One of the influential conservatives guiding the group is Virginia "Ginni" Thomas, a columnist for the Daily Caller and a tea party consultant and lobbyist. Other Groundswell members include John Bolton, the former UN ambassador; Frank Gaffney, the president of the Center for Security Policy; Ken Blackwell and Jerry Boykin of the Family Research Council; Tom Fitton, the president of Judicial Watch; Gayle Trotter, a fellow at the Independent Women's Forum; Catherine Engelbrecht and Anita MonCrief of True the Vote; Allen West, the former GOP House member; Sue Myrick, also a former House GOPer; Diana Banister of the influential Shirley and Banister PR firm; and Max Pappas, a top aide to Sen. Ted Cruz (R-Texas).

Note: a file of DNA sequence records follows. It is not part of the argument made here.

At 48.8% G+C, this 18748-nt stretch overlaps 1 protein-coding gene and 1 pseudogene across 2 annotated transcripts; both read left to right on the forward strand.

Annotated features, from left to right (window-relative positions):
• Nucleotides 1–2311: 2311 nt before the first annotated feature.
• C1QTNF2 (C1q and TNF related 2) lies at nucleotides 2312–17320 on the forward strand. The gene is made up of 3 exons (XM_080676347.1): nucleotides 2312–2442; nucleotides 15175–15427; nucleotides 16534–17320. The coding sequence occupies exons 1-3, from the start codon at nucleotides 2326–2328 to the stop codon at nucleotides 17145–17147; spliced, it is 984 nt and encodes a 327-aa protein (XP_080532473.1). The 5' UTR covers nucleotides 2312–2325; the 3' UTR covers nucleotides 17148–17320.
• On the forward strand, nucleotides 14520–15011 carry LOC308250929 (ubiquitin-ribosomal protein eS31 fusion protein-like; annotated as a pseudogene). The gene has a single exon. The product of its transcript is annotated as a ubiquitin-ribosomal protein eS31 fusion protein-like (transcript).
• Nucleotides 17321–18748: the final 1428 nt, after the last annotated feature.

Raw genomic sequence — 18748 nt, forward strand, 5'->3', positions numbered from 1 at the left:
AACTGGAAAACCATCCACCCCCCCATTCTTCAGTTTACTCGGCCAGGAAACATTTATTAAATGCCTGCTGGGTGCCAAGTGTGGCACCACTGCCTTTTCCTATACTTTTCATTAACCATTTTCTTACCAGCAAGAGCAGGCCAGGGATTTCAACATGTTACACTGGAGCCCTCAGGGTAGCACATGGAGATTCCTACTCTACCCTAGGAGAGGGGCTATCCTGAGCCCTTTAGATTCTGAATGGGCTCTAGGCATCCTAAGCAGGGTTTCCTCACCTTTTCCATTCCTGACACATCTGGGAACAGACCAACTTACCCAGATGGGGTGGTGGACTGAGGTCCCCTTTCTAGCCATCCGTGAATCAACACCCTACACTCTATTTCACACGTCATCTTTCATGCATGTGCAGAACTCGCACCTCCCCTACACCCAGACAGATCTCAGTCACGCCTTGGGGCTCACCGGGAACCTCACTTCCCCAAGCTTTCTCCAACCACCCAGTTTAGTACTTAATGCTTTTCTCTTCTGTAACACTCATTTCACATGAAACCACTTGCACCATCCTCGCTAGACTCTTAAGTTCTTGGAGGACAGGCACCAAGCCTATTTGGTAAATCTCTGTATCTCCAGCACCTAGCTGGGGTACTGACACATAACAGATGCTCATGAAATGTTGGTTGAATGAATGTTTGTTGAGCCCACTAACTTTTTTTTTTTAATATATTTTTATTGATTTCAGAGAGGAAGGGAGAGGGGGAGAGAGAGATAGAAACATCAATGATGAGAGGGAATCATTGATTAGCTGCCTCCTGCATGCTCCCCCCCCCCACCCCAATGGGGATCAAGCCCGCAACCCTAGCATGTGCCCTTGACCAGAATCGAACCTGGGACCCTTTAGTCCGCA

Among the conveners listed in an invitation to a May 8 meeting of Groundswell were Stephen Bannon, executive chairman of Breitbart News Network; Dan Bongino, a former Secret Service agent who resoundingly lost a Maryland Senate race last year (and is now running for a House seat); Leonard Leo, executive vice president of the Federalist Society; Sandy Rios, a Fox News contributor; Lori Roman, a former executive director of the American Legislative Exchange Council; and Austin Ruse, the head of the Catholic Family and Human Rights Institute. Conservative journalists and commentators participating in Groundswell have included Breitbart News reporters Matthew Boyle and Mike Flynn, Washington Examiner executive editor Mark Tapscott, and National Review contributor Michael James Barton.

Meet the participants in Groundswell


Groundswell has collaborated with conservative GOPers on Capitol Hill, including Sens. Jeff Sessions (R-Ala.) and Cruz and Rep. Jim Bridenstine (R-Okla.), a leading tea partier. At its weekly meetings, the group aims to strengthen the right's messaging by crafting Twitter hashtags; plotting strategy on in-the-headlines issues such as voter ID, immigration reform, and the sequester; promoting politically useful scandals; and developing "action items."